Plan International has been supporting schools since day one of the conflict, helping teachers to talk to pupils about the war and how to understand what’s going on. Now, we’re working to help schools cope with the challenges and unprecedented scale of new arrivals.
However, more funding is needed critically and urgently to enrol all school-aged children who have entered the country into the Polish education system. The most urgent and immediate needs are to support Polish headteachers and teachers to expand their classes and equip them with the skills needed to teach Ukrainian pupils, including children who have potentially experienced traumatic events. More support is also needed to recruit additional Ukraine teachers and psychosocial support workers.
In Romania, Plan International has been working with local organisations to set up psychosocial support programmes and activities to provide refugee children from Ukraine with a safe environment and greater sense of normality.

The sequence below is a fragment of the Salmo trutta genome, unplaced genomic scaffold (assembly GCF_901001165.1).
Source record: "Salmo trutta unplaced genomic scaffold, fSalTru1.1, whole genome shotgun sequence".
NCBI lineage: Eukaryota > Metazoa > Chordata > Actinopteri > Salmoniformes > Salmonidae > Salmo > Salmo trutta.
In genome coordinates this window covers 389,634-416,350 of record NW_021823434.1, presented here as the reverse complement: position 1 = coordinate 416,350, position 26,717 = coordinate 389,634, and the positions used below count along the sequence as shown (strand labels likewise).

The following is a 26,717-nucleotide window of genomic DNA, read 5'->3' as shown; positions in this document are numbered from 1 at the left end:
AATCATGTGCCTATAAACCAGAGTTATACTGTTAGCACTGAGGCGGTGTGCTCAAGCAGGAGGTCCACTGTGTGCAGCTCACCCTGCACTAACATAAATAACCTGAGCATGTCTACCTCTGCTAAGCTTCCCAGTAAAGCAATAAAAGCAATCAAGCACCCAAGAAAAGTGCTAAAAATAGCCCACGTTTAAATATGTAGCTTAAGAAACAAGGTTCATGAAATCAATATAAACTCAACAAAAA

These include mobile psychosocial support units and support getting back to school – a critical part of adjusting to life in a new country as a child – as well as referral services to specialised care and support.
“The conflict in Ukraine has disrupted the education of a whole generation of children. Getting pupils back into school is critical to provide a sense of normality and safety, as they start to rebuild their lives in a new country,” said Plan International Australia Disaster Response Team head of mission Dario Lopez, who was deployed to the Romania border in April.
“In conflict and other humanitarian emergencies, emotional needs are often one of the least recognised and reported health issues. Young people will be bearing these invisible wounds long after they reach a place of safety.